Lightweight Cryptography For The IoE


This is the age where technology is expected to do more, faster, anonymously, and often invisibly. And it's supposed to use less power, with smaller footprints, unobtrusively and intuitively. And all that needs to be protected with cryptography. That's the goal, at least. But as Simon Blake-Wilson, vice president of products and marketing for [getentity id="22671" e_name="Rambus"]' Cryptogra... » read more

Emerging Security Protocols


As the proliferation of mobile devices ramps up at escalating rates, securing these devices and the infrastructure they run on is becoming a top priority for both the hardware and the data that swirls within it. Traditional security platforms such as firewalls and antivirus programs are still a viable part of the security envelope, but the rapid emergence of zero-day/hour threats is somethin... » read more

Security Risk Escalating In 2015


Never has there been a more committed effort for malevolent entities to try to leak data, damage infrastructures, and wreak havoc on data essential to our lives. And never has there been a more opportunistic time for the security industry to put their best effort forward and answer the malfeasance challenge. So what is the current state of cyber security? "Unfortunately, there isn’t a l... » read more

ChaoLogix: Integrated Security


Semiconductor Engineering sat down with ChaoLogix’s chairman and CEO, Brian Kelly, and Chowdary Yanamadala, senior vice president of business development, to talk about the company's approach to securing semiconductors from side-channel attacks. SE: Given that the term “data security” has almost as many definition as there are braches, let start with a basic question: What does data s... » read more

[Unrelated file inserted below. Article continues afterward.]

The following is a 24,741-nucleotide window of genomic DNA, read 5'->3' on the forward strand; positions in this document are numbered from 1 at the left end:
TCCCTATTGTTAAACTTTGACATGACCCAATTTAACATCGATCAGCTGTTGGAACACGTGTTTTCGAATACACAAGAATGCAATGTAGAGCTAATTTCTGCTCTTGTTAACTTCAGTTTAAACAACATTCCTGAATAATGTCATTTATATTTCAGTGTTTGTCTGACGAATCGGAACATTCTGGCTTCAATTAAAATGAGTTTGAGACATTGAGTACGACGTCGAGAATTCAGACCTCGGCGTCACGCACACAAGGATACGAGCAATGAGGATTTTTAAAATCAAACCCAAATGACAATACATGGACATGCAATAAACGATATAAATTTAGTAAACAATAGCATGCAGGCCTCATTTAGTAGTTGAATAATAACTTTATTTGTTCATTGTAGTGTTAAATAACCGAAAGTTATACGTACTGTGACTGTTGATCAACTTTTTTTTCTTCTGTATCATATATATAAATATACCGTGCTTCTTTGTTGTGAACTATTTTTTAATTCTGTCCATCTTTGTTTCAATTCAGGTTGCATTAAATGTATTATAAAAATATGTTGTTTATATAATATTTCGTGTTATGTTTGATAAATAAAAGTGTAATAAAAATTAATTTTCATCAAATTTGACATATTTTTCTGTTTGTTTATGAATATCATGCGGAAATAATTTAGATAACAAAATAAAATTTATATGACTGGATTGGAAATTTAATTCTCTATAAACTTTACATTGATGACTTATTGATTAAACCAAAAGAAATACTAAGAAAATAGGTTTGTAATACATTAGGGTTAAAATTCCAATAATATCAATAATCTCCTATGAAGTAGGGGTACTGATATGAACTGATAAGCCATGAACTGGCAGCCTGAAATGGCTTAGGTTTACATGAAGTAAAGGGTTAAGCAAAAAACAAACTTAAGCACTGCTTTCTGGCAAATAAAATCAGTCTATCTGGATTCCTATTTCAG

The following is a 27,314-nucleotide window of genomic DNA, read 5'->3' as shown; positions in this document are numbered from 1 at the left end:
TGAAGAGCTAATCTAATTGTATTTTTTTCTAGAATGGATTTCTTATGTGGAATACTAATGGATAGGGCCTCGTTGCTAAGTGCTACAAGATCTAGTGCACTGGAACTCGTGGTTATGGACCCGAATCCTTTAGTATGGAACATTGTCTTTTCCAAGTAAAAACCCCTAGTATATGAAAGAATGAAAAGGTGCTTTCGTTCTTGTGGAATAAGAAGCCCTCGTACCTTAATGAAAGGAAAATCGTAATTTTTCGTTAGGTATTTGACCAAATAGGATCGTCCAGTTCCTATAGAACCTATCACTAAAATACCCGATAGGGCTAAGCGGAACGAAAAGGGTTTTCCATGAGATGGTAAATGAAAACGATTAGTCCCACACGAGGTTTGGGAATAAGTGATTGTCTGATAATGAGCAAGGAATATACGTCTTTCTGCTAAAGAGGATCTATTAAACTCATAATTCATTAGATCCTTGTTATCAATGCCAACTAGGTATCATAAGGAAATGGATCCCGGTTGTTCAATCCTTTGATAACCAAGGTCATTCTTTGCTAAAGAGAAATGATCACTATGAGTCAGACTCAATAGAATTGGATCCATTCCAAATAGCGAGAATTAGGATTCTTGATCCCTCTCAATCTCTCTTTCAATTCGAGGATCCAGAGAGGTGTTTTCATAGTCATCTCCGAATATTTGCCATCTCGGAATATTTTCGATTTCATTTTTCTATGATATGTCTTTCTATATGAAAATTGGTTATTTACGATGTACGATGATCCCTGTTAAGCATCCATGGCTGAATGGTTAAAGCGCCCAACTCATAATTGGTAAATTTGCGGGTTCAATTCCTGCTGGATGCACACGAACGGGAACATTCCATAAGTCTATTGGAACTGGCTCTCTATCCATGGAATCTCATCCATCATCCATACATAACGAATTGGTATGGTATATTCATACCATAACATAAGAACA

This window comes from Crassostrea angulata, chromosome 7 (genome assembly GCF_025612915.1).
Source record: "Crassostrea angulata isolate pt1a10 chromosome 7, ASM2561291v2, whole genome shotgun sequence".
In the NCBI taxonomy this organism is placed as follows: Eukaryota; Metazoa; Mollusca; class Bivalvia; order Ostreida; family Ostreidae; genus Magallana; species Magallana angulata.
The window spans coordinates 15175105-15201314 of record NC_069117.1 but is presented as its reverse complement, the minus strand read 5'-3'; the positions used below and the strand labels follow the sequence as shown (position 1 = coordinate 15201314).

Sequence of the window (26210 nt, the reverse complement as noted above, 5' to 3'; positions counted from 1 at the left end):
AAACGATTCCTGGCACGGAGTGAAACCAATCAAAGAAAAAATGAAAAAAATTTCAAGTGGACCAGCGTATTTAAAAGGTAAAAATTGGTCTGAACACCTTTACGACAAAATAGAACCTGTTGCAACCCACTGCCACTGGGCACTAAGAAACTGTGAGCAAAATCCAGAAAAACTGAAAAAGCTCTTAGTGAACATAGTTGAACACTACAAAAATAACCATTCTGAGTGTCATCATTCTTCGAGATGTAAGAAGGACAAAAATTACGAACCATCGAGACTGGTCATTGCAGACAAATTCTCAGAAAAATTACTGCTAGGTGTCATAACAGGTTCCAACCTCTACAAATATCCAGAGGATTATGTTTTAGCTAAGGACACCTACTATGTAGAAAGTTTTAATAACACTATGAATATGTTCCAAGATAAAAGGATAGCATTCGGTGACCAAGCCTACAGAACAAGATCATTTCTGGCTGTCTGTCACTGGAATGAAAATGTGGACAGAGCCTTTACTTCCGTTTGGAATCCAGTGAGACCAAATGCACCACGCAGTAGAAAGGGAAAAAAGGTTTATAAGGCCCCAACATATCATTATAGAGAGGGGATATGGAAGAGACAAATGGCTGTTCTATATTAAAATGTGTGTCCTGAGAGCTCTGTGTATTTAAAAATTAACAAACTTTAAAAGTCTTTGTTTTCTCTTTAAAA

DNA For Cryptography Chips


Counterfeit chips are here to stay. There are all kinds of reasons they should never be used, but certain segments of the chip market have more critical fallout from such chips than others. In most cases counterfeit chip use is unintentional. It simply goes undetected in the vast supply chain, sometimes with life-threatening repercussions. But whether in life-safety or low-end consumer produ... » read more

Implantable Chips


Implanting RFID chips into people has been a subject for debate and experimentation for nearly two decades. Back in 1998, the first implantable RFID device was injected into the hand of Professor Kevin Warwick. His hand became a transponder, and he could open doors that were designed to work with smart cards. In smart buildings, he was also able to turn on lights simply by entering into the ro... » read more

Hacker Bonanza Ahead


Always on, always connected—and therein lies the danger. With the world going to a 24/7 online presence, the hacker’s universe of opportunity is never closed. And once the IoT gets everyone and everything connected, hackers will have an even more bountiful playground. Just recently, HP did another one of its hacker studies. The Fortify application security unit did an analysis of what wi... » read more

What’s Holding Back The IoT


There is a new generation of heterogeneous devices and component modules being developed for the IoT. This, in turn, could create an exploding market within certain sectors of the hardware industry. Exact size predictions for this market vary greatly, but all of the firms making these predictions agree on one thing—it's going to be very big. A new report by Yole Developpement pegs the mar... » read more

Rethinking Big Data


You have to marvel at the sheer genius of what modern day, edge-of-the envelope marketing schemes can accomplish. For example, terms such as the [getkc id="76" comment="Internet of Things"], (also referred to as the Cloud of Things, or the Internet of Everything, or even Internet of Interconnect) have become sexy, interesting, exciting camouflage layers over the rather dull M2M industry. The... » read more

Next Bonanza: Security Holes


Security threats—both real and potential—are beginning to reshape the semiconductor business. These threats are drawing venture capitalists back into the industry as they race for the next big opportunity. They are blurring the lines between software and hardware, as threats grow in complexity at every level of a device and its myriad and sometimes perpetual connections to the outside wo... » read more

← Older posts Newer posts →